Naheed Nenshi files defence in $6M 'Godfather' defamation lawsuit
Statement of defence alleges election breaches by Shane Homes developer Cal Wenzel
Calgary Mayor Naheed Nenshi has issued a stinging defence against allegations he defamed prominent developer Cal Wenzel during the last municipal election.
In a 40-page statement of defence filed late Tuesday obtained by CBC News, Nenshi makes it clear he is not about to back down from the threat of the Shane Homes founder's $6-milllion defamation lawsuit.
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To the contrary, not only does Nenshi reiterate the original controversial statements he made about Wenzel, including calling him the “Godfather,” he says they are completely justified.
"Wenzel, like the 'Godfather,' is a wealthy and powerful man, who is kind and benevolent to those who give respect and agree with his views, but ruthless when something stands in his way," the document states.
Nenshi first made the “Godfather” comment in an Oct. 9, 2013, interview with David Gray of CBC's Calgary Eyeopener radio program.
- Listen to the full October interview below, exchange starts at 6:17:
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In his statement of claim, Wenzel said Nenshi’s reference to him as the Godfather would lead people to believe that he is “the head of a Mafia-like organization that is working to disrupt municipal politics utilizing immoral or illegal practices.”
But Nenshi, in his statement of defence, provides proof that Wenzel’s own son, Shane, referred to him as “the Godfather” in a tweet on April 14, 2012.
“To Mayor Nenshi's knowledge, Wenzel has not complained nor sought an apology from his son for referring to Wenzel as ‘the Godfather,”’ the document states.
Alberta Justice complaint
Nenshi also again states in the document that he believes Wenzel violated municipal election finance laws when he discussed, in a private meeting with 150 other developers and home builders, ways in which to exceed the $5,000 donation limit.
The meeting was surreptitiously recorded, a copy of which was made public by Global TV and then published on CBC's website.
"On the basis of these public admissions of Wenzel's conduct, either personally or through Shane Homes, Wenzel's actions would constitute a prima facie [on its face] violation of the spirit and letter of Alberta municipal elections financing law," the statement of defence states.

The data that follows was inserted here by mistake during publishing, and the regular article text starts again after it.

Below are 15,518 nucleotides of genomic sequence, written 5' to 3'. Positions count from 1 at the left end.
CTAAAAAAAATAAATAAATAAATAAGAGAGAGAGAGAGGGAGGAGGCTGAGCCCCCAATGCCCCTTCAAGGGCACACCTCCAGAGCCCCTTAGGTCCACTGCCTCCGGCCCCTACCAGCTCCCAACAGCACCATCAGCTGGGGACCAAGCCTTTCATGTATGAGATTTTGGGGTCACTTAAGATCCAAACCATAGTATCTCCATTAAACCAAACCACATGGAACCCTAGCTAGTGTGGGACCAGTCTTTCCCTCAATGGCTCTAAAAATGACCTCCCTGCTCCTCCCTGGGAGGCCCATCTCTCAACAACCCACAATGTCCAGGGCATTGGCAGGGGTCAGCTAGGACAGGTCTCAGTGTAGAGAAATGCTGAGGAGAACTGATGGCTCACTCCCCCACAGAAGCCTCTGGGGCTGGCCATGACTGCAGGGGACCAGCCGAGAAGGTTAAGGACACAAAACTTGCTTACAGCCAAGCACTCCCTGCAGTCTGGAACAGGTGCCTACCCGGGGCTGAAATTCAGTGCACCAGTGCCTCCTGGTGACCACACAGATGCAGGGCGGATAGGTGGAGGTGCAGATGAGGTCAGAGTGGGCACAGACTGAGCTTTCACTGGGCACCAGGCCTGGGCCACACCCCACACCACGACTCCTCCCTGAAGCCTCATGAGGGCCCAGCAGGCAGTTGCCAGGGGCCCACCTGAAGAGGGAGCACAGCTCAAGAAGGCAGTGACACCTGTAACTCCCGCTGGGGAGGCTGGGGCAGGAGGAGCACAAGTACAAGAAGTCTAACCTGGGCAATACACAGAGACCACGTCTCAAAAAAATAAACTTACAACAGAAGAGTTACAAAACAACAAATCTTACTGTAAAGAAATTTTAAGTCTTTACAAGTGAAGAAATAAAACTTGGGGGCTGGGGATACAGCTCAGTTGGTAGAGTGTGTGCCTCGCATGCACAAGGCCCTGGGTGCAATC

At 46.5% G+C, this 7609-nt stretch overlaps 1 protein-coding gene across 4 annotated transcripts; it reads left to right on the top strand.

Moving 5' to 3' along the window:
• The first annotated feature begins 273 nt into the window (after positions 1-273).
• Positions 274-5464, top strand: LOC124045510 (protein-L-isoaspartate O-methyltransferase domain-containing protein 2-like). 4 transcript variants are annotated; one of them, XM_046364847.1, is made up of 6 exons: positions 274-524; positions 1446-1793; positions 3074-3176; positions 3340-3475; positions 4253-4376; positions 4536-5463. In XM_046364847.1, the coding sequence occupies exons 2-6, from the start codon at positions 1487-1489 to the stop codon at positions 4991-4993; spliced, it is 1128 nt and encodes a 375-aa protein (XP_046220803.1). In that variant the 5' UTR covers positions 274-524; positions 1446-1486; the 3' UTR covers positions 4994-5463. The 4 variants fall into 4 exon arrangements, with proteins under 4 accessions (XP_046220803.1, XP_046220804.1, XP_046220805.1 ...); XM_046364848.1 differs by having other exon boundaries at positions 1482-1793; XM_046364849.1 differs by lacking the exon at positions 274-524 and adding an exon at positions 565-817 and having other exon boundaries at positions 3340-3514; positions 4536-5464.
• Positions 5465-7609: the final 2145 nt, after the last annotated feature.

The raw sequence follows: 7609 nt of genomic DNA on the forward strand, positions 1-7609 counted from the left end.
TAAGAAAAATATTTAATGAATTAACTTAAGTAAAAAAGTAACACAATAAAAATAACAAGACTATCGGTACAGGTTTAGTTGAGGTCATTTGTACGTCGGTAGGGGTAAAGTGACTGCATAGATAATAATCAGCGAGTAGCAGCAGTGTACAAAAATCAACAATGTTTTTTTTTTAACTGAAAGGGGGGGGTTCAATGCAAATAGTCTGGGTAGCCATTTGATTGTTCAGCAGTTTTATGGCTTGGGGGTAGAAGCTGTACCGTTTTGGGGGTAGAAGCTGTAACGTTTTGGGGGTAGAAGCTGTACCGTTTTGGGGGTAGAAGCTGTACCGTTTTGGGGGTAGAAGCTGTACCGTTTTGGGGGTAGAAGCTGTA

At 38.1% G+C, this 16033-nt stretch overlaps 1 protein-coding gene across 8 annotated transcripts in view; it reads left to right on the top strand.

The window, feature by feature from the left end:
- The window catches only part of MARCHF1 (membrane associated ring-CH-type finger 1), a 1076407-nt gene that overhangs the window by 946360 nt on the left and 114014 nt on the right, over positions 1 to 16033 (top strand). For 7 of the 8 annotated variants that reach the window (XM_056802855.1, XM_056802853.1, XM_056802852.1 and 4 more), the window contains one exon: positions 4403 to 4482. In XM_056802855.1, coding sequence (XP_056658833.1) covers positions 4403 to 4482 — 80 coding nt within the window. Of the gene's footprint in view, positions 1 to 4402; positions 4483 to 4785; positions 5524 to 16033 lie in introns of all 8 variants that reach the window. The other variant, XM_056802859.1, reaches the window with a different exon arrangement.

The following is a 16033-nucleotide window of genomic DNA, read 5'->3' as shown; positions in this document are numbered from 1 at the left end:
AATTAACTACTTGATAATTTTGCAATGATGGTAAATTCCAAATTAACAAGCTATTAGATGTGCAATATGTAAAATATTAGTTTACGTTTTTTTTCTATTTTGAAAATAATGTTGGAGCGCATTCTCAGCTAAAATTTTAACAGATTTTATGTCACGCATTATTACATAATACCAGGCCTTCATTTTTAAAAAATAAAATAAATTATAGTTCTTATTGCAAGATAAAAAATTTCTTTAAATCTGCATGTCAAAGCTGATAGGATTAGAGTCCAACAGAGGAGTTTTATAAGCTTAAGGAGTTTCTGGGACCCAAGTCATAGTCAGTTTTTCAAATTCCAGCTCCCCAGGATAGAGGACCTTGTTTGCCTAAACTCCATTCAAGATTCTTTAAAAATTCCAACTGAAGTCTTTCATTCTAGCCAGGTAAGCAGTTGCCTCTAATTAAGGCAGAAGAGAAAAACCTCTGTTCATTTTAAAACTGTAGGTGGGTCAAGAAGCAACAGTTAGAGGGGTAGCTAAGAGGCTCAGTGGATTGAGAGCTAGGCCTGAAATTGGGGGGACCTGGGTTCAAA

Nenshi, in the document, says he raised his concerns about this issue with Alberta Justice.
"Sometime later, Alberta Justice advised Mayor Nenshi that while there appeared to have been a violation of campaign finance law during the 2010 Calgary municipal election, based on Wenzel's statements in the Wenzel secret video, Alberta Justice had no authority under the applicable legislation to investigate the allegations and enforce the law."
During the secret meeting, Wenzel had discussed how he had donated the maximum $5,000 to Calgary Coun. Kevin Taylor during the 2010 election, but had also sent out Shane Homes employees and trucks to put up signs for Taylor. Wenzel later said the employees had volunteered their time and he said Taylor had given them a gas card.
But in the statement of defence, Nenshi says Taylor told him a different version of events. Nenshi said Taylor accepted the use of Shane Homes’ trucks and employees to assist his 2010 election campaign. But Taylor told Nenshi he “assumed” the Shane Homes’ employees were working on their own time and he did not know who owned the trucks or who had paid for the gas.
Alberta Justice also told Nenshi it could not take any action “with respect to future potential violations of campaign finance contribution limitations for the 2013 Calgary municipal election.”
Wenzel sues mayor
Wenzel launched his defamation lawsuit against Nenshi on Nov. 13, 2013, after the mayor declined to apologize to the developer for statements he made during October’s municipal election.
The lawsuit stems from Nenshi’s public comments about Wenzel’s statements to the private meeting of home building industry executives. Wenzel’s lawsuit claims Nenshi distorted his comments as part of “an overarching civic election campaign strategy to smear Wenzel for political gain.”
Nenshi categorically rejects that allegation. He says Wenzel was “inconsequential” to his landslide victory. His statement of defence details how Nenshi had, on several occasions dating back to at least 2007, previously raised the issue of the need for campaign-financing reform.
“Wenzel has commenced and pursued this [lawsuit] for the principal purpose of preventing or dissuading Mayor Nenshi from publicly commenting on matters of public interest and policy,” the statement of defence says.
Nenshi claims, in his statement of defence, that the motive for Wenzel’s lawsuit is personal gain. He details how the new Corporate Framework for Growth and Change, a plan for orderly development of the city, pushed Wenzel’s Belvedere area development lower on the city’s development priority list.
By suing him, Nenshi says Wenzel “reveals his improper use of this court's process to draw public attention to himself, his businesses, and his proposed developments,” including the Belvedere development, the statement of defence claims.
Wenzel’s statement of claim provided no proof that he suffered any damage to his reputation or to that of his company, Nenshi says in his claim, and he called on the court to strike the lawsuit.
The case has not yet been tried in court and none of the allegations contained in either the statements of claim or defence has been proven.
Entire statement of defence: Nenshi
To view on mobile, click here.
Entire statement of claim: Wenzel
To view on mobile, click here